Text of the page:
A. Here’s the problem:
This is one of my top three lessons for you to practice. Writers learning their craft waste words. It’s as simple as that. You fill sentence after sentence, paragraph after paragraph, with unnecessary verbiage. Sometimes you’re trying to camouflage the fact that you haven’t quite decided what you want to say. Sometimes you can’t quite find the best way to say what you mean. You’re surrounded by a culture that wastes words and obscures meanings. You’ve fallen into some bad habits that need to be rooted out like weeds in the garden.
B. What to do:
William Zinsser says, “the secret of good writing is to strip every sentence to its cleanest components.” This piece of advice means as much to me as anything I’ve ever learned about writing. Go through your sentences bracketing words that add no meaning. Remove who, which, that, and thing whenever possible. Turn verb phrases into simple, present tense verbs. Cut down on adjectives and adverbs. Once you cultivate the habit of pruning your prose, you’ll find many ways to improve your writing.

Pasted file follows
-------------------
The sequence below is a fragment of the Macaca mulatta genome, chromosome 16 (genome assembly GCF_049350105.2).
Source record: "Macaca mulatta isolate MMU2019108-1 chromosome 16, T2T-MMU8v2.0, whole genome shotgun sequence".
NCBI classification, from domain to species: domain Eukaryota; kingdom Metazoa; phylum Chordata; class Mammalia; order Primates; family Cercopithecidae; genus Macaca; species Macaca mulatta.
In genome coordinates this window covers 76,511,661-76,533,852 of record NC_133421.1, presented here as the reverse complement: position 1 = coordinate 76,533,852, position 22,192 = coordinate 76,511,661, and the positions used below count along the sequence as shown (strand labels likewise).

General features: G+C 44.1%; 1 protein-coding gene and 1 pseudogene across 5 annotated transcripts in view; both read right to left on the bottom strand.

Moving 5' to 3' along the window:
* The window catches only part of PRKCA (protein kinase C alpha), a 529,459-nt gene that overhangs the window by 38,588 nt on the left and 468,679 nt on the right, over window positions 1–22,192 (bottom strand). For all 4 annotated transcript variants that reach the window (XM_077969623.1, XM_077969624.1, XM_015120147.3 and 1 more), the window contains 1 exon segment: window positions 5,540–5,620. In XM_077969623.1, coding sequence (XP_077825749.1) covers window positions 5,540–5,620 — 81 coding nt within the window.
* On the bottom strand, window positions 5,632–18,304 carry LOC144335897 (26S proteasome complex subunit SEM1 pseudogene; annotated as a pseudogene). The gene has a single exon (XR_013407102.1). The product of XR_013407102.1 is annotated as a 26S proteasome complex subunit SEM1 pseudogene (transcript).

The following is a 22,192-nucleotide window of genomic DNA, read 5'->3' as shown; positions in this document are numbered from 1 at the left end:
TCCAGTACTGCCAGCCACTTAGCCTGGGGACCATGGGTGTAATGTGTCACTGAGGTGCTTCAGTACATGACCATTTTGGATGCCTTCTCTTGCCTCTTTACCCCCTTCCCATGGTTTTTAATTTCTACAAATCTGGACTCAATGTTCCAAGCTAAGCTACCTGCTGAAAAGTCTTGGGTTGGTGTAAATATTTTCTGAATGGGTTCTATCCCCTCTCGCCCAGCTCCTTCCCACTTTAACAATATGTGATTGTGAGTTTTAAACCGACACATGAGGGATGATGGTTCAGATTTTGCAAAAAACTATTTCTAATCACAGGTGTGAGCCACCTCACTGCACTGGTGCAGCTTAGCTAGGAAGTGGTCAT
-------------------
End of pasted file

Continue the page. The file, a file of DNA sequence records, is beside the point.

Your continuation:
C. Example: [In] Jane Austen’s Pride and Prejudice, [Jane Austen creates somewhat of a mockery] of 19th century customs,[ manners, and general lifestyle].
Corrected Version: Jane Austen’s Pride and Prejudice satirizes many nineteenth-century customs.
D. Now you try—write corrected versions of the following sentences.
1. Jane Austen specifically focuses the majority of her novel on the issue of the consent of marriage.
2. Austen’s realism creates England to be portrayed as a place concerned with stature and wealth.
E. For more information or additional practice, check the following sources:
Zinsser, pp. 13-19
Strunk & White, pp. 23-25